19316, OXY USA, pooling, Murphy Creek-Bakken, Dunn
19317, OXY USA, pooling, St Anthony-Bakken, Dunn
19318, SM Energy, pooling, Stark County

Thursday, December 20, 2012 (15 pages; cases 19319 - 19395)

19319, Denbury, proper spacing, Arnegard-Bakken, McKenzie
19320, Denbury, proper spacing, Sand Creek-Bakken, McKenzie
19321, XTO, amend, Sorkness-Bakken, flaring, unrestricted production, Mountrail
19322, Denbury, proper spacing, Squaw Creek-Bakken, McKenzie
19323, Denbury, amend Murphy Creek-Bakken, flaring, unrestricted production, Dunn
19324, Slawson, amend, Van Hook-Bakken, flaring, unrestricted production, Dunn, McLean, Mountrail
19325, Slawson, amend Alger-Bakken, flaring, unrestricted production, Mountrail
19326, Slawson, amend, Squaw Gap-Bakken, establish a 640-acre unit; 5 wells; McKenzie
19327, Slawson, amend, Parshall-Bakken, flaring, unrestricted production, McLean, Mountrail
19328, EOG, proper spacing, Noibe-Bakken, Burke
18841, cont'd
18842, cont'd
18843, cont'd
19329, WPX, amend, Reunion Bay-Bakken, flaring, unrestricted production, Dunn, McKenzie, Mountrail
19330, WPX, amend, Eagle Nest-Bakken, flaring, unrestricted production, Dunn, McKenzie
18497, cont'd
19331, Hunt, extend West Ambrose, Musta, and/or Smoky Butte-Bakken, establish 18 1280-acre units; one well each, Divide; 
19332, Hunt, amend, Bear Butte-Bakken, flaring, unrestricted production, McKenzie
19333, CLR, proper spacing, Battleview-Bakken, Williams, Burke
19334, CLR, proper spacing, Upland-Bakken, Divide
19335, CLR, amend, Todd-Bakken, flaring, unrestricted production, McKenzie, Williams
19336, CLR, amend, Oliver-Bakken, flaring, unrestricted production, Williams
19337, CLR, amend, Alkali Creek-Bakken, flaring, unrestricted production, McKenzie, Mountrail, Williams
19338, CLR, recomplete Charlie Bob Creek 1-25H, #17602, open hole no higher than the Lodgepole, Ranch Coulee Field, McKenzie
19339, CLR, extend, Rosebud-Bakken, create a 640-acre unit; create a 1920-acre unit; one well each, McKenzie, Williams
18667, cont'd
18852, cont'd
18853, cont'd
18854, cont'd
18855, cont'd
18859, cont'd
18861, cont'd
18865, cont'd
18870, cont'd
18872, cont'd
18881, cont'd
18883, cont'd
18889, cont'd
18893, cont'd
18901, cont'd
18903, cont'd
18910, cont'd
19340, Zenergy, amend, Dore-Bakken, flaring, unrestricted production, McKenzie
19341, Samson Resources, proper spacing, Candak-Bakken, Divide
19342, Samson Resources, amend, Ellisville-Bakken, flaring, unrestricted production, Williams
19343, BEXP, amend, Sugar Beet-Bakken, flaring, unrestricted production, Williams
19344, BEXP, amend, East Fork-Bakken, flaring, unrestricted production, Williams
19345, BEXP, amend, Elk-Bakken, flaring, unrestricted production, McKenzie
19346, Fidelity, amend Snaish-Bakken, flaring, unrestricted production, McKenzie, Mountrail
19347, Fidelity, amend, Dutch Henry Butte-Bakken, flaring, unrestricted production, Stark
19348, commission to review Order No. 17627, Glass Bluff-Madison, McKenzie, Williams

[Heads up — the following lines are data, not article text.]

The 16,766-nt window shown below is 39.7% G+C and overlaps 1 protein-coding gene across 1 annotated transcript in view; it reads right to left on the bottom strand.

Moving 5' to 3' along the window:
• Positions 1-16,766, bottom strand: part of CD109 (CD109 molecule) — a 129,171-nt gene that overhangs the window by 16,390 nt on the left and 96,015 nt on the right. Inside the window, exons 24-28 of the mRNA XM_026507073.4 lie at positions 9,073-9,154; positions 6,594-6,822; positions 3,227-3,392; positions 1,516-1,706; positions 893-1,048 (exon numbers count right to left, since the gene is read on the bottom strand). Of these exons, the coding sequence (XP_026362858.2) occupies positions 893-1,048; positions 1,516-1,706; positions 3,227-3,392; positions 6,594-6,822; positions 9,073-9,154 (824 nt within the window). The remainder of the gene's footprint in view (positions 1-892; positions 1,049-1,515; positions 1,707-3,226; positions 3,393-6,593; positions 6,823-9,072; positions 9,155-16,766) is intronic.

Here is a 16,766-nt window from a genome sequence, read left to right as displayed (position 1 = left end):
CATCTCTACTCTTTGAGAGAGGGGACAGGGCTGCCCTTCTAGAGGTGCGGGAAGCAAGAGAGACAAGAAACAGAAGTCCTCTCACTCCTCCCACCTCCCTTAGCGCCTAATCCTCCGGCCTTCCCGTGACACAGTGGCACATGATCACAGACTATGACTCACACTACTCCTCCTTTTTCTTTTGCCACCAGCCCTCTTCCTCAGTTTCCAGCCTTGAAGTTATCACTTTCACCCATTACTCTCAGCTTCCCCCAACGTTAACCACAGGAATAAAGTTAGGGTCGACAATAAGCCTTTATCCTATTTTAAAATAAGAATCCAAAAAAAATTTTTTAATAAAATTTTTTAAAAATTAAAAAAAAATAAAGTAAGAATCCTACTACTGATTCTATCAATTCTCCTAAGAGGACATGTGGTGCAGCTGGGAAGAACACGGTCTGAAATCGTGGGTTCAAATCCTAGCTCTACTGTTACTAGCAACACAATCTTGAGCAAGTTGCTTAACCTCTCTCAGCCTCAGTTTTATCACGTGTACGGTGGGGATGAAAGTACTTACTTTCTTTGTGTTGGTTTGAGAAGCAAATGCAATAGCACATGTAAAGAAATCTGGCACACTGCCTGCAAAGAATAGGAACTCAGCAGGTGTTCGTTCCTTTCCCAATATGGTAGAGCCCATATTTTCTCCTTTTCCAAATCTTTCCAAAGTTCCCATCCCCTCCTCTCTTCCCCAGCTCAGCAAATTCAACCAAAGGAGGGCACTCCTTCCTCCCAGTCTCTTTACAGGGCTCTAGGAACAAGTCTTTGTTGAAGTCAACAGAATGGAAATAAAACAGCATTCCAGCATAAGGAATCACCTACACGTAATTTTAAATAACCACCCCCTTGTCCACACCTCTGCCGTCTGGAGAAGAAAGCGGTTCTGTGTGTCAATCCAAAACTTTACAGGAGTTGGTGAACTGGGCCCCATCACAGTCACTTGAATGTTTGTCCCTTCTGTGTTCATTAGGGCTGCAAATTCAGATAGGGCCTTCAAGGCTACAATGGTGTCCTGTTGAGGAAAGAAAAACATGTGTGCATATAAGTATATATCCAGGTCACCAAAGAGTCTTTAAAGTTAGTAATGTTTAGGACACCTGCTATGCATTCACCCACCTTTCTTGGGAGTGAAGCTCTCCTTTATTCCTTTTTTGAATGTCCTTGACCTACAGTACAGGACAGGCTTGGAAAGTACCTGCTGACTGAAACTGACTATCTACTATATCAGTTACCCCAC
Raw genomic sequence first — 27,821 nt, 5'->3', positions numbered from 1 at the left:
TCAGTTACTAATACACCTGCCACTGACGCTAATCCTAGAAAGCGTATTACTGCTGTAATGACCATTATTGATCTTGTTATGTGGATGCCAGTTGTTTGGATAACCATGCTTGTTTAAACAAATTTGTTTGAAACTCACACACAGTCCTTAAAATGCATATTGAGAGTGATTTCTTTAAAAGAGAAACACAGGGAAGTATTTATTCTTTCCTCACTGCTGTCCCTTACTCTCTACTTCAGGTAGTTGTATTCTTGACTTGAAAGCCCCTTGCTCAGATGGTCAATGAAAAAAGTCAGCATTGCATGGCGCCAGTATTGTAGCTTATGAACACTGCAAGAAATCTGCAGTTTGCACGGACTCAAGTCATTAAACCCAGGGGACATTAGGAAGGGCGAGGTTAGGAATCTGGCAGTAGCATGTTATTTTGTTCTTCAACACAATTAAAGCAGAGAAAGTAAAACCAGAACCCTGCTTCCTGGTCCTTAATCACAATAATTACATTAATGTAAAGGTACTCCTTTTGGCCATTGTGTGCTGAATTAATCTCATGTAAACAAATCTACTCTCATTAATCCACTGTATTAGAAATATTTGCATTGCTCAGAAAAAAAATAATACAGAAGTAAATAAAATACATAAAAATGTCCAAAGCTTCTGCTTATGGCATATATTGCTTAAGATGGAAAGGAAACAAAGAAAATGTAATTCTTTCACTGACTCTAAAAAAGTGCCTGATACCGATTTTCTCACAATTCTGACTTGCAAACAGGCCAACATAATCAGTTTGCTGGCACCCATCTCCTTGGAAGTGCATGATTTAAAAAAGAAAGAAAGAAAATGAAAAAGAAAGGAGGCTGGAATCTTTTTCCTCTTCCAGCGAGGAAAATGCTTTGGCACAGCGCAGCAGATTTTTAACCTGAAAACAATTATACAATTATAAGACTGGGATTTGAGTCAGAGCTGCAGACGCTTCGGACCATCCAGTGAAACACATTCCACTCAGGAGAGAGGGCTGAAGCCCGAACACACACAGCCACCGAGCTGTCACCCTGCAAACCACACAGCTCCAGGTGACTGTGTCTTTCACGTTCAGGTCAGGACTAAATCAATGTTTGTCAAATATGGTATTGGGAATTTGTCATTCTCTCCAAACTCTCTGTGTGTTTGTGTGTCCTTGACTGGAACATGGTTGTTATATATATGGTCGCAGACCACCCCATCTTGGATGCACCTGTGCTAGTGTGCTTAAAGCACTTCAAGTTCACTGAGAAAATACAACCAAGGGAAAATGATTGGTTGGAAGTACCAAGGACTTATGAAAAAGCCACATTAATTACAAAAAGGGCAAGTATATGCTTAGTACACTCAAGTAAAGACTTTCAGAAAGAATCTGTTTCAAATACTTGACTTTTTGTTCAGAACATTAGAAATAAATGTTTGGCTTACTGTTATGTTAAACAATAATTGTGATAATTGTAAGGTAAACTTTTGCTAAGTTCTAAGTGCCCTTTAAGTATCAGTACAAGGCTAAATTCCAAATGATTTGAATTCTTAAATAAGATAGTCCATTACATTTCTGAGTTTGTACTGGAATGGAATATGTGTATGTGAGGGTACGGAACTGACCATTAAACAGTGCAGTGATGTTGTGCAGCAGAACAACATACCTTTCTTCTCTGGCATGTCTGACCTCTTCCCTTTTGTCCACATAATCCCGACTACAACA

19086, cont'd
19349, CLR, risk penalty legalese
19350, CLR, pooling, Indian Hill-Bakken, McKenzie, Williams
19351, CLR, pooling, Ranch Coulee-Bakken, McKenzie
19352, CLR, pooling, Leaf Mountain-Bakken, Burke
19353, CLR, pooling, Stoneview-Bakken, Burke
19354, Baytex, risk penalty legalese, Williams
19355, Baytex, risk penalty legalese, Divide
19356, Baytex, Frazier-Bakken, 7 wells on each of 3 1280-acre units, Divide
19357, Baytex, Ambrose-Bakken, 7 wells on each of 10 1280-acre units; Divide
19358, Baytex, Whiteaker-Bakken, 7 wells on each of 11 1280-acre units, Divide
19359, Baytex, Blooming Prairie-Bakken, 7 wells on each of 3 1280-acre units, Divide
19360, Hunt, pooling, West Ambrose, Musta, and/or Smoky Butte-Bakken, Divide
19361, Hunt, pooling, West Ambrose, Musta, and/or Smoky Butte-Bakken, Divide
19362, EOG, pooling, Antelope-Sanish, McKenzie
19363, EOG, 6 wells on an existging 320-acre unit, Antelope-Sanish, McKenzie
19364, EOG, pooling, Parshall-Bakken, Mountrail
19365, EOG, pooling, Parshall-Bakken, Mountrail
19366, EOG, risk penalty legalese, Burke
19367, EOG, risk penalty legalese, Burke
19368, EOG, risk penalty legalese, Mountrail
19369, Slawson, 5 wells on each of 2 existing 1280-acre units, Squaw Gap-Bakken, McKenzie
19370, Slawson, 3 wells on each of 2 existing 640-acre units, Van Hook-Bakken, Mountrail
19371, Citation, risk penalty legalese, Bottineau
19372, XTO, risk penalty legalese, Williams
19373, XTO, 8 wells each on each of ~ 22 1280-acre units, Heart Butte-Bakken, Dunn
19374, XTO, 8 wells on each of 6 1280-acre units, Big Meadow-Bakken, Williams, 
19375, XTO, 8 wells on an existing 1280-acre unit, Briar Creek-Bakken, McKenzie, Williams
19128, cont'd, XTO, 8 wells on each of 19 1280-acre units, St Demetrius-Bakken, Billings, 
19376, Liberty Resources, 8 wells on each of 7 1280-acre units, East Fork-Bakken, Williams
19377, Liberty Resources, 8 wells on each of 6 1280-acre units, Tyrone-Bakken, Williams